By MICHAEL L. LEWIS
For the more than 1,000 Soldiers who’ve lost a limb during combat in Iraq or Afghanistan, the road to recovery is long and hard. Learning how to walk, use the restroom, cook, shop and change the baby’s diaper again requires retraining the body, mind and spirit. And one of the best ways to accomplish this training, according to a team at Walter Reed National Military Medical Center in Bethesda, Md., is with boxing gloves.
“This is more than just going on a trip or playing sports, it’s about giving [amputee] Soldiers life, and giving back a sense of normalcy after their procedure,” said Harvey Naranjo, the Military Adaptive Sports Program coordinator at Walter Reed. “We are providing a treatment, not just a fun extracurricular activity. Our goal is for them to learn everything they need to learn so they can apply it once they leave here.”
The program, housed under the rehabilitation department at the nation’s premier center for wounded warrior care, is designed to help service members learn to use different muscles to compensate for the loss of a limb. Through the varied mechanics of sports such as archery, rowing, skiing and lacrosse, combined with field trips into real-world settings, Soldiers develop strength and agility, especially those learning to walk with prostheses, Naranjo said. But nothing develops balance and confidence like adaptive boxing, said Sgt. Eric Hunter of the 5th Special Forces Group at Fort Campbell, Ky., a recent program participant.
“The hardest thing for me with my prosthetic was just being confident in myself,” he said. “I was able to stand up. But in my head, I guess, I was just scared to. Definitely, boxing has helped build confidence in my balance. When you first come in here, you can throw maybe one punch, and then you’re falling down, trying to gather your balance again. After being down here, I’m pretty much able to stand up the whole time. I may lose my balance a couple times, but it’s been a tremendous improvement.”
That confidence helps those in the program be better NCOs, said Staff Sgt. Nick Lavery, a program participant from the 3rd Special Forces Group at Fort Bragg, N.C.
“I think this program creates a better leader, and it trains future leaders as they are developing into NCOs,” he said. “It breeds mental toughness and confidence in what your body is able to do. It’s a direct translation to what we do professionally: You’re building a skill set that you’re able to take back to your professional environment.”
The training also develops a different style of leadership, Lavery said.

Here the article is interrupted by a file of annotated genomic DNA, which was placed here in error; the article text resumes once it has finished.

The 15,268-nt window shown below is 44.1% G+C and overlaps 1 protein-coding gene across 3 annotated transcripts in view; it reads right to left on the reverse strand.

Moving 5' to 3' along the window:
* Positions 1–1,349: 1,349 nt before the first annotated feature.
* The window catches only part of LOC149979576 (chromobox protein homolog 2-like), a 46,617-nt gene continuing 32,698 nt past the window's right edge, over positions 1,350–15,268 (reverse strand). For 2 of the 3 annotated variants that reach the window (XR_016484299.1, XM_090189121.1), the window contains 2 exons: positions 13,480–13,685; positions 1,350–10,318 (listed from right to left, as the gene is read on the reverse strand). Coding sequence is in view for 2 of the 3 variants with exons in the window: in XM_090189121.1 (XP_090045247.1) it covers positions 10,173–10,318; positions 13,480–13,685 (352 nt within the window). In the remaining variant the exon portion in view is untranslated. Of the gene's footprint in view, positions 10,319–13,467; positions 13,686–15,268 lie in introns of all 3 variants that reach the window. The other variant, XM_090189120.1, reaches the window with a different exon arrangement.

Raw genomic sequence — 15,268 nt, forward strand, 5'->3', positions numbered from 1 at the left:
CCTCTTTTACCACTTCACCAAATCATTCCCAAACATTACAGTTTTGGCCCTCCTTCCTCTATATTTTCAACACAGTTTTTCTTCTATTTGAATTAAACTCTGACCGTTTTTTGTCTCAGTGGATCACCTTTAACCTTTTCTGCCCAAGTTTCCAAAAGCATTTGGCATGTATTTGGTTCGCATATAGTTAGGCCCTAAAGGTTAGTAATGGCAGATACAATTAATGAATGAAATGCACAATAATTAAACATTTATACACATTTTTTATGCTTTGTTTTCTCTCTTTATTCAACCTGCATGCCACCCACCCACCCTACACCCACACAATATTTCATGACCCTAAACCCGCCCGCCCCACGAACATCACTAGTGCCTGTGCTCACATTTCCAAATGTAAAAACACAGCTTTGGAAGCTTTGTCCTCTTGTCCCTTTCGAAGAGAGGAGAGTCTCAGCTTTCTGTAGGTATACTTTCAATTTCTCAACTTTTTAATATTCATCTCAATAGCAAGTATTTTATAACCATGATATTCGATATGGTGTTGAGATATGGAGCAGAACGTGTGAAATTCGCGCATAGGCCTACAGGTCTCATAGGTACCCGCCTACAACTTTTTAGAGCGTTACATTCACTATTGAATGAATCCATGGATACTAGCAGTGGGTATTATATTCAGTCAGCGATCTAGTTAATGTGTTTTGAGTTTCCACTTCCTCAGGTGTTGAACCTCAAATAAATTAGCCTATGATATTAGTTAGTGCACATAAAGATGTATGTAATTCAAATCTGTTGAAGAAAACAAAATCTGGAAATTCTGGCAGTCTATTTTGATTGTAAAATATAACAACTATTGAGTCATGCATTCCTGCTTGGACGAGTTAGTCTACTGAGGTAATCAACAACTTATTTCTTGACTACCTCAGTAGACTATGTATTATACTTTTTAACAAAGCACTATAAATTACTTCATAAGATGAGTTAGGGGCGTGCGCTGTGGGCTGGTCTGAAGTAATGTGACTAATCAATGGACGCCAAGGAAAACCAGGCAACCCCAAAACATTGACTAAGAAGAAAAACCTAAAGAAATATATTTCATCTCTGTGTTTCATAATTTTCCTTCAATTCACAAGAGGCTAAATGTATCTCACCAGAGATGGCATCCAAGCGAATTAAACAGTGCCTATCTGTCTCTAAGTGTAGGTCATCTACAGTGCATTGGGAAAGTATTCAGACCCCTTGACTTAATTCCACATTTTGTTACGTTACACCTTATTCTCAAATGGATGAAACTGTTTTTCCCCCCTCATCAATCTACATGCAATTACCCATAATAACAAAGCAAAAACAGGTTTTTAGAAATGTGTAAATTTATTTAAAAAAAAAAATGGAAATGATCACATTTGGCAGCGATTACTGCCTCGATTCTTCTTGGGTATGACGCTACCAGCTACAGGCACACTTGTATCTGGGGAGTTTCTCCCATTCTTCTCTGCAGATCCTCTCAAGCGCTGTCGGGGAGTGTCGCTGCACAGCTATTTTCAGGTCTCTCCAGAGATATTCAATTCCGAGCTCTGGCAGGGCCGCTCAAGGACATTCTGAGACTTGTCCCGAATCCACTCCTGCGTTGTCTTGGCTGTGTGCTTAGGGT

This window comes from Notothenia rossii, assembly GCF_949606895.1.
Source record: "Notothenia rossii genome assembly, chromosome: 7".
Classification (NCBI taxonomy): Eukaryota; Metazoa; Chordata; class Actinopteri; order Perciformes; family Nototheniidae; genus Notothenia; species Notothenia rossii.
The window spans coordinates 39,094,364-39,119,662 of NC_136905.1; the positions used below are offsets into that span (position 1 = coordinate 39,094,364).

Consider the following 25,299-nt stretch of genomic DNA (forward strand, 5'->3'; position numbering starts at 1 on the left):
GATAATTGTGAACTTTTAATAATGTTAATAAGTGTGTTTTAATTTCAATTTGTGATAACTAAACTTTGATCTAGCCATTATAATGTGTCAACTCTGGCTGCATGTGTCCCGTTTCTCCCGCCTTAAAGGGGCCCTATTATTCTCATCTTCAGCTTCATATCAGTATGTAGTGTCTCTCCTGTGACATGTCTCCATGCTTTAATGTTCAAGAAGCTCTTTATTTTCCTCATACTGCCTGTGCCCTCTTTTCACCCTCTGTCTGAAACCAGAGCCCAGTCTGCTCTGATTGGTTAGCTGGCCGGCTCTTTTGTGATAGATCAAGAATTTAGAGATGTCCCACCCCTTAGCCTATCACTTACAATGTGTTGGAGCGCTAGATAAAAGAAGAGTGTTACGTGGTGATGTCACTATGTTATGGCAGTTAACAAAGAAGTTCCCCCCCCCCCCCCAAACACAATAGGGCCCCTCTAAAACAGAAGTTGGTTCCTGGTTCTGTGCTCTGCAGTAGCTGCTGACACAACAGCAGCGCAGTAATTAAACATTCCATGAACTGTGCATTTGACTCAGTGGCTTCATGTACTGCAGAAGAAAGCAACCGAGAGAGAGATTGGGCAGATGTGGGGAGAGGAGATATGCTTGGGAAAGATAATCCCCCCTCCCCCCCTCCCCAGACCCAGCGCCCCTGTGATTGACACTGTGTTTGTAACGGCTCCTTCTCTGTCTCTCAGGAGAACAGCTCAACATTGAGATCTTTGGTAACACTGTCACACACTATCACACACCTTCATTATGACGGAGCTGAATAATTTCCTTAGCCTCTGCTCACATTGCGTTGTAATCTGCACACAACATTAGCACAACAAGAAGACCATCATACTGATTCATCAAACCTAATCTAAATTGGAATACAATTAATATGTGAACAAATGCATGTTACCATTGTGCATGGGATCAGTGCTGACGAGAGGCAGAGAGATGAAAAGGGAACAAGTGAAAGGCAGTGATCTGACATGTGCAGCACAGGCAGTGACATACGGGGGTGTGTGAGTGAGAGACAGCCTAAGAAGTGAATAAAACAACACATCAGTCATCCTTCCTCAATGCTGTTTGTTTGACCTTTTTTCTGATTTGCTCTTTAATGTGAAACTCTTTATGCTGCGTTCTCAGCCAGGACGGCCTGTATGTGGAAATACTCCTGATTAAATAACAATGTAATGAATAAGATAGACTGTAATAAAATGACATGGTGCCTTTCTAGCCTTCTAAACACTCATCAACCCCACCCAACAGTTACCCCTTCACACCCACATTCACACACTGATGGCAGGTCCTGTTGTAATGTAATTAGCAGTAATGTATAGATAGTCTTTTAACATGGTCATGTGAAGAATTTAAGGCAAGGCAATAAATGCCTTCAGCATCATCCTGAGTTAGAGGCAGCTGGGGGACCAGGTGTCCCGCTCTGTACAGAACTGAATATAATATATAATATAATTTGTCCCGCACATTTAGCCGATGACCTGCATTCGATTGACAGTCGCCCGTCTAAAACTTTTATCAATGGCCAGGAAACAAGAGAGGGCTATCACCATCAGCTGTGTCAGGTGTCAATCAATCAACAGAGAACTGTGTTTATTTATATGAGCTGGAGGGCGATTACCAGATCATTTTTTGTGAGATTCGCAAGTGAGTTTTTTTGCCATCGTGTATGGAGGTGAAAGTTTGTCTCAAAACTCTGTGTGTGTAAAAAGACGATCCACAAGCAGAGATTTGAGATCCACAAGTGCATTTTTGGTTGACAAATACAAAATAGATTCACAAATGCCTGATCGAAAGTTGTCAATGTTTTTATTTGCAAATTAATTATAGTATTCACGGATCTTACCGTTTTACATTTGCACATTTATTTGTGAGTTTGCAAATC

“It’s a humbling sport for sure,” he said. “A lot of military guys are type-A, confident dudes, and they don’t want to necessarily take a risk or the chance of going into a situation where they may not feel so superior. But once you’re able to get past that kind of mental block, and you take that humbled approach, you’ll realize huge benefits.”
Intense — physically and mentally
Though the program trains participants in the basics of boxing, the goal is not to create the next Floyd Mayweather Jr., said David Sheehi, a boxing coach who volunteers with the program.
“It’s not about fighting. We’re not really trying to teach them how to go into the ring and do this for a living,” he said. “What we’re trying to do is just use the sport in a positive way — the fitness part of it. In boxing, those athletes are some of the fittest in the world. When you try to train a football player or baseball player to be a boxer, they just can’t do it. They’ll go three or four minutes and just get tired out.”
Boxing provides a physical and mental workout that is not easily matched, Sheehi said.
“It’s a very strenuous activity, and it keeps them in shape without running,” he said. “A lot of them can’t run yet, and they can’t do the ellipticals or bicycles yet either. So what do we do? What we do is we work the upper body. It works just as well, it burns just as many calories as just doing the lower body, and it keeps their weight down.”
The intensity surprises many, said Sgt. Christopher Hemwall, a participant formerly with the 2nd Cavalry Regiment in Vilseck, Germany.
“My first day, I spent two hours working down here,” he said. “The next day, I woke up, and I couldn’t move my left arm or my back at all — I was so sore. So that was surprising. No one warned me about that.”
Because participants don’t fight each other — they work individually with coaches on various punch positions and combinations — even those with traumatic brain injury can participate and reap the benefits, Sheehi said.